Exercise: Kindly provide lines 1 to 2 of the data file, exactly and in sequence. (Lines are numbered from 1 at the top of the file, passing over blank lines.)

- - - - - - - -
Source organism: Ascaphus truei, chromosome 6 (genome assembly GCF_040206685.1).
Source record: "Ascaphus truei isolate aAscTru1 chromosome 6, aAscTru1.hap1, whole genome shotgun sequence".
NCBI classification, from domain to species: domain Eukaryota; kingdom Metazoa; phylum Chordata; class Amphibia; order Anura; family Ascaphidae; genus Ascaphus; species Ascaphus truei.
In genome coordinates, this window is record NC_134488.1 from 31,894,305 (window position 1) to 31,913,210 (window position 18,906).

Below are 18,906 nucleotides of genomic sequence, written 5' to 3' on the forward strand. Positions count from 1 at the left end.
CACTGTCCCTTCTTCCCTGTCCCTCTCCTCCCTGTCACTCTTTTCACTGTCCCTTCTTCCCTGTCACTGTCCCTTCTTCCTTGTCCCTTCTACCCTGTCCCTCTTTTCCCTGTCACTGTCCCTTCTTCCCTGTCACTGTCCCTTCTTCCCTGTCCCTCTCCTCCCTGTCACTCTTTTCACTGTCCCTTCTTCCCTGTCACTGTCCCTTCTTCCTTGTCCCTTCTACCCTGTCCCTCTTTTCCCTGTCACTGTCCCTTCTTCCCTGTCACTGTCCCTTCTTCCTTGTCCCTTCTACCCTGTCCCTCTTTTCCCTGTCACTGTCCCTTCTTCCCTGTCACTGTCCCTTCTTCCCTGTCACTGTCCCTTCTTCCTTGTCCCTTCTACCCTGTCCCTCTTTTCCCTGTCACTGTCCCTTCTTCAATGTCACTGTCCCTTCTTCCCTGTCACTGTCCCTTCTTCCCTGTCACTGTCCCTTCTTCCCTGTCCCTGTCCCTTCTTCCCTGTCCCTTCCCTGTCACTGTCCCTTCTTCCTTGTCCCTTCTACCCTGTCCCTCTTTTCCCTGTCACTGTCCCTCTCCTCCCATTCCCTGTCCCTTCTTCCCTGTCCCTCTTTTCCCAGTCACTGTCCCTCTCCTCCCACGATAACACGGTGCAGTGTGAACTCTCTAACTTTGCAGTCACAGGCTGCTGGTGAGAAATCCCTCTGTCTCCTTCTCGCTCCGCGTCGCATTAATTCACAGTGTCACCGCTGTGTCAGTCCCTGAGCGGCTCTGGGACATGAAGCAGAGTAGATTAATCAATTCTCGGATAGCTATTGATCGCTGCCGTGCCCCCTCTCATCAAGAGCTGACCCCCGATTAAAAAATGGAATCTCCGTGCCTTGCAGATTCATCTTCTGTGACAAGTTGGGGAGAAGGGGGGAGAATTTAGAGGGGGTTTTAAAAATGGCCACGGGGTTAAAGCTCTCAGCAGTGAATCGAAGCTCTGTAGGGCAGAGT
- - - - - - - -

Source organism: Ascaphus truei, chromosome 6 (genome assembly GCF_040206685.1).
Source record: "Ascaphus truei isolate aAscTru1 chromosome 6, aAscTru1.hap1, whole genome shotgun sequence".